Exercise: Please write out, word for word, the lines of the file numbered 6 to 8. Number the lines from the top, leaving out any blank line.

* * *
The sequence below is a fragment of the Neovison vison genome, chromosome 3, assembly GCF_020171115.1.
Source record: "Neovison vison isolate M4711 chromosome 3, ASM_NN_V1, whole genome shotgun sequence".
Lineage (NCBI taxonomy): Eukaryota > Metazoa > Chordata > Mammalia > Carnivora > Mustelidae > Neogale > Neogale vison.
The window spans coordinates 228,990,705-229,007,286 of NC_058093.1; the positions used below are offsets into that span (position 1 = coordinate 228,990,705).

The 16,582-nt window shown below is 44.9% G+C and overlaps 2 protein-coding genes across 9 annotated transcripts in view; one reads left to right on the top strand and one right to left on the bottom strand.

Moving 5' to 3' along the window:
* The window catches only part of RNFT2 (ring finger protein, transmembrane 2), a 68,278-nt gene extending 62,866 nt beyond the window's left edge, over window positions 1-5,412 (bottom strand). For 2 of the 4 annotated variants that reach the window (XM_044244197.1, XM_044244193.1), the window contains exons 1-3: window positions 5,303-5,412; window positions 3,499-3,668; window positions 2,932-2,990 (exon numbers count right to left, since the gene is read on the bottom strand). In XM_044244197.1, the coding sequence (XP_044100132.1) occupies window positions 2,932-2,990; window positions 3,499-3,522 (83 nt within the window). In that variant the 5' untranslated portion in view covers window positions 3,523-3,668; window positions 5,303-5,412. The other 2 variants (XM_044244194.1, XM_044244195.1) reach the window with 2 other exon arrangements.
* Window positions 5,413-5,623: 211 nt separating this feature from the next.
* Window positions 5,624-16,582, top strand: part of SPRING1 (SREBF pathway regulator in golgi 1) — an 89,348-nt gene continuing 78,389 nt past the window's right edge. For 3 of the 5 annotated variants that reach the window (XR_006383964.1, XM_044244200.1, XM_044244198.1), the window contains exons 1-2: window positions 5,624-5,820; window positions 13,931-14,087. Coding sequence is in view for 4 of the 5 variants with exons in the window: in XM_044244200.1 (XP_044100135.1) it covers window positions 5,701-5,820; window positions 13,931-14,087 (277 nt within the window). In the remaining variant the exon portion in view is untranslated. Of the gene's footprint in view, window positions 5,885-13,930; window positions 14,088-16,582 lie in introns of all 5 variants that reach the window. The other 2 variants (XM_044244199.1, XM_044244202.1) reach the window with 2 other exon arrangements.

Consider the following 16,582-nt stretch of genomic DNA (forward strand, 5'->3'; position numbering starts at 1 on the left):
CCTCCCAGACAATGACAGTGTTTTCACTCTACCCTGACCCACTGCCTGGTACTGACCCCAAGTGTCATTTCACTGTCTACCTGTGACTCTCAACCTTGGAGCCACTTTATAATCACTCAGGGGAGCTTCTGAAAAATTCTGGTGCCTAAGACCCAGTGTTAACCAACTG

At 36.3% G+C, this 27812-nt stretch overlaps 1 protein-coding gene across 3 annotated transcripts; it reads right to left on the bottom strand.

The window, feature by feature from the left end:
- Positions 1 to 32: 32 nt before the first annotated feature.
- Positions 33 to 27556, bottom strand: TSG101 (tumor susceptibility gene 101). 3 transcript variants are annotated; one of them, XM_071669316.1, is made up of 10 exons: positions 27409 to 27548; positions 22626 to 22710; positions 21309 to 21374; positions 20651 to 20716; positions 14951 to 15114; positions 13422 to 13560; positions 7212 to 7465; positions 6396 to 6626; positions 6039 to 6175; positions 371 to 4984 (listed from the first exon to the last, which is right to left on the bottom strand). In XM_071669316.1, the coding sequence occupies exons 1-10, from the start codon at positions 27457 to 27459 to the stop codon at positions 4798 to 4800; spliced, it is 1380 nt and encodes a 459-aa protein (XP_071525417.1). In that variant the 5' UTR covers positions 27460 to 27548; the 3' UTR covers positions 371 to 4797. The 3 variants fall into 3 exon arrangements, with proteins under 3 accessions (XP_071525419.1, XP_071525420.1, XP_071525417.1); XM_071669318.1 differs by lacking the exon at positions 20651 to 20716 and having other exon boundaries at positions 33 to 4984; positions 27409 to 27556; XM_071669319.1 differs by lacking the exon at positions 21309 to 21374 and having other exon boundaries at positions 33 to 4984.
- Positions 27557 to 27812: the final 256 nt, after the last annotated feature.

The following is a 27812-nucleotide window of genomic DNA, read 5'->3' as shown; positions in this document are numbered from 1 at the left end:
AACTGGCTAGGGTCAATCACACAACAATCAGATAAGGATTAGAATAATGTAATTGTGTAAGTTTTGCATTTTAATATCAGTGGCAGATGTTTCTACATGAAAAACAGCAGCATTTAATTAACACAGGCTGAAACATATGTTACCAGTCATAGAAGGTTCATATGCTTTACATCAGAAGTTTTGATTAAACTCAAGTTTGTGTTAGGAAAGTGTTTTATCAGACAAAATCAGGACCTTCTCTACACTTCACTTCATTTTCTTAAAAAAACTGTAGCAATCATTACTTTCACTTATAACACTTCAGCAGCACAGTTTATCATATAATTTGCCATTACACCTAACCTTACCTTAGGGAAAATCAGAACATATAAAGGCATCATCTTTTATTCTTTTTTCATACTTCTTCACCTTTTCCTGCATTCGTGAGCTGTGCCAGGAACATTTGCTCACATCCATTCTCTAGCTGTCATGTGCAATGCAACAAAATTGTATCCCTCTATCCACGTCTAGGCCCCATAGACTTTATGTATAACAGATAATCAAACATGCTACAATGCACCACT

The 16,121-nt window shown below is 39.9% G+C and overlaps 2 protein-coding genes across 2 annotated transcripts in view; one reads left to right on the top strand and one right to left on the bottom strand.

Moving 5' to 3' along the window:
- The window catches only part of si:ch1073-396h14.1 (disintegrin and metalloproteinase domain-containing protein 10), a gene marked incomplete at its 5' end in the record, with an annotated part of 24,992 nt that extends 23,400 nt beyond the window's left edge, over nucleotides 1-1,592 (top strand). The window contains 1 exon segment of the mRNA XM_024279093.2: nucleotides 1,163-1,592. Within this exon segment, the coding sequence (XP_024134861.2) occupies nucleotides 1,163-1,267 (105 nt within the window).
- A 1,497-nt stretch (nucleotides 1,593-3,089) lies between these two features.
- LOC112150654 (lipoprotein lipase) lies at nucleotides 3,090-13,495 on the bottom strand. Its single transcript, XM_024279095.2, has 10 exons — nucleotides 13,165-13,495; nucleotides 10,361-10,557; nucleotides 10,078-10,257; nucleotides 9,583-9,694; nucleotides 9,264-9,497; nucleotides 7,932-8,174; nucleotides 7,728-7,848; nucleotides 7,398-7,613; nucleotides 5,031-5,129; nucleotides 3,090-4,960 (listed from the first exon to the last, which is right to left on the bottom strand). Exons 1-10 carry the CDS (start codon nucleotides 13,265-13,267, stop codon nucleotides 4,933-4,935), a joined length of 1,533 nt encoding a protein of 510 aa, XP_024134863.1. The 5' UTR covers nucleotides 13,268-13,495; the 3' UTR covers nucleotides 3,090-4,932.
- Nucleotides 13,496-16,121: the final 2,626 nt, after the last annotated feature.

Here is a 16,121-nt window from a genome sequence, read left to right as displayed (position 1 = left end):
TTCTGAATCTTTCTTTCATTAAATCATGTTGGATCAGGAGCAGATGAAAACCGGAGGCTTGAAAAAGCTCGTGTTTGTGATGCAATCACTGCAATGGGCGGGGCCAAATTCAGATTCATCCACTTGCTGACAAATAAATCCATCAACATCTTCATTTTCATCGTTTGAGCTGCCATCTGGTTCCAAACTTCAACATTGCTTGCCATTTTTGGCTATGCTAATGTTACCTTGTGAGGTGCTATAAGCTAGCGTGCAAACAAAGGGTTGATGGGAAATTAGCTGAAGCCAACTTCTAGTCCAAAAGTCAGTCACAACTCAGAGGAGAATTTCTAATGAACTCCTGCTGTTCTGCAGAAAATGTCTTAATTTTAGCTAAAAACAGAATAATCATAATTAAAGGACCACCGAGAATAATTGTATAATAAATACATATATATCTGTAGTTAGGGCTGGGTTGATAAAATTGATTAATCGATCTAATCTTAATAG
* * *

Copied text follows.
Moving 5' to 3' along the window:
* The window catches only part of RNFT2 (ring finger protein, transmembrane 2), a 68,278-nt gene extending 62,866 nt beyond the window's left edge, over window positions 1-5,412 (bottom strand). For 2 of the 4 annotated variants that reach the window (XM_044244197.1, XM_044244193.1), the window contains exons 1-3: window positions 5,303-5,412; window positions 3,499-3,668; window positions 2,932-2,990 (exon numbers count right to left, since the gene is read on the bottom strand). In XM_044244197.1, the coding sequence (XP_044100132.1) occupies window positions 2,932-2,990; window positions 3,499-3,522 (83 nt within the window). In that variant the 5' untranslated portion in view covers window positions 3,523-3,668; window positions 5,303-5,412. The other 2 variants (XM_044244194.1, XM_044244195.1) reach the window with 2 other exon arrangements.
* Window positions 5,413-5,623: 211 nt separating this feature from the next.